Do you have any cargo cults operating in your business? I have used the cargo cult concept often in the past as a teaching illustration. However, just in the past two weeks I have had several discussions about cargo cults with clients, colleagues, and even in responding to a media query about creating an awesome culture (see http://www.mikerussell.com/2016/05/03/how-to-create-an-awesome-work-culture/).
The name derives from the belief that various ritualistic acts – which are actually imitations of others’ acts – will lead to a bestowing of material wealth (“cargo”).[https://en.wikipedia.org/wiki/Cargo_cult]
The same belief leads to cargo cults in the workplace: that performing certain acts or practices will produce the same results – “material wealth” – commonly in the form of productivity gains or cost savings – as attained elsewhere.
Imitation without understanding and appropriate mindset is dangerous.
Some examples of imitation without understanding or mindset
One operations example is the U.S. auto industry’s initial attempts at replicating Toyota’s success with lean production. Some U.S. manufacturers tried to implement some practices – like “stop the line” – but only the isolated practices. Needed changes in culture, surrounding processes, training, and so on were not made. Understanding did not exist. Mindsets were not changed. Leaders did not understand the principles behind the practices and how the lean concepts altered existing productivity approaches, so the practices were merely dictated and then imitated. Understanding did not exist among leaders. Leaders’ mindsets were not changed.
Results were dismal, and “lean” got an undeserved bad reputation. Worse, the U.S. auto industry missed out on years of progress and better results. [Side note: A great case study is the NUMMI joint venture of Toyota and General Motors. The joint venture achieved relatively spectacular results from what was considered the worst workforce in the U.S. auto industry. Unfortunately, GM was unable to effectively learn and replicate fully elsewhere at the time. Replication focused on practices, not understanding and mindset.]
A knowledge work example is “agile.” In our workshops, we suggest that when someone says “We are agile” or “We are doing agile” that the proper response is “Great!” followed by “What do you mean by ‘agile’?” “Agile” is really more of a state of mind and philosophy about how to approach work. Unfortunately, hype and other factors have made “agile” a cargo cult in many companies because the term is applied to just about anything that might resemble an agile practice.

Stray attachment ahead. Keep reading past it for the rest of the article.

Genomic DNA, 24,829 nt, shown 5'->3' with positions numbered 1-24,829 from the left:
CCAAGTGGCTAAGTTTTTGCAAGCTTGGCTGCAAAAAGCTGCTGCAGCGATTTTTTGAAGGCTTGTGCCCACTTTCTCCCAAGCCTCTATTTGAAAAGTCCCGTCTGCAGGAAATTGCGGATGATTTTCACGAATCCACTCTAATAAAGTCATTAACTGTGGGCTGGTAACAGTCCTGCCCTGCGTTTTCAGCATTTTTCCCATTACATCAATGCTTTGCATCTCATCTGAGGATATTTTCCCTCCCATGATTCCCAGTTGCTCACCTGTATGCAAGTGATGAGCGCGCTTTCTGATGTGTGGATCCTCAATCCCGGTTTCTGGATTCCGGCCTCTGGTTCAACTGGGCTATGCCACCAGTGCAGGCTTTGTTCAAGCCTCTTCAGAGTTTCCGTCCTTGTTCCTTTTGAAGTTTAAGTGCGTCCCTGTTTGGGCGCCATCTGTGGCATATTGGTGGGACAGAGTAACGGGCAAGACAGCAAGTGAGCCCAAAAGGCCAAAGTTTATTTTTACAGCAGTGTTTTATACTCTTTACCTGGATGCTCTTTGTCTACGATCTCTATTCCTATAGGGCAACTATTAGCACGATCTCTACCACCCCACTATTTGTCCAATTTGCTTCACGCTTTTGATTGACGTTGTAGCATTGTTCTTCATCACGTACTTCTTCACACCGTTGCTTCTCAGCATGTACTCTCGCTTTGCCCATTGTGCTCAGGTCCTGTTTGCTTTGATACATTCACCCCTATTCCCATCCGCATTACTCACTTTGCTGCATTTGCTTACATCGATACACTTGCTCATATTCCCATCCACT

Take, for instance, the idea of a (often daily) “standup.”
I have often heard people explain that they are “agile” because they do daily standups. Given that the standup has been introduced more or less in isolation, the situation is similar to Detroit introducing “stop the line” in isolation. A practice was introduced without understanding or right mindset. Meaning the results are usually dismal at best long-term, and people then begin to say that “agile” does not work. Soon, any efforts at doing “agile,” much less becoming “agile,” are tossed out.
Which is a shame, since an “agile” mindset can help many businesses.
Imitation without understanding means many productivity and results improvements that could be made, won’t be made. The surface application of imitated ritual will not affect the underlying core work process and productivity. Even worse, cargo cult failures often increase disaffection and cynicism, meaning future efforts at improvements of any kind will be that much harder to achieve, if at all.
Here are some antidotes to cargo cult disease:
- Don’t just “cut and paste” isolated practices. Gain understanding and change your mindset, not just your practice.
- Consider and try changes to the entire business “system” of strategy, systems and processes, people, and culture … not just isolated practices.
- Keep in mind the power of language. The success of any intended change is surprisingly dependent on language. (See some earlier posts on this subject, for example http://www.mikerussell.com/2016/03/07/hacking-the-human-mind-for-wrong-until-right-part-1/ and http://www.mikerussell.com/2016/03/09/hacking-the-human-mind-for-wrong-until-right-part-2/) Understand, and put effort into helping others understand, key words and concepts.
- Silver bullets are few and far between. Simply directing that that ideas like “agile” be implemented and expecting changes – and the related benefits – to occur overnight is unrealistic and reckless. Count the probable cost and weigh against expected benefits. Conduct experiments to see what changes may be needed in your setting. Lead the way by example: personally learning, experimenting, and adjusting.
For more reading and actions for implementing improvements, see Wrong Until Right.
By Mike Russell
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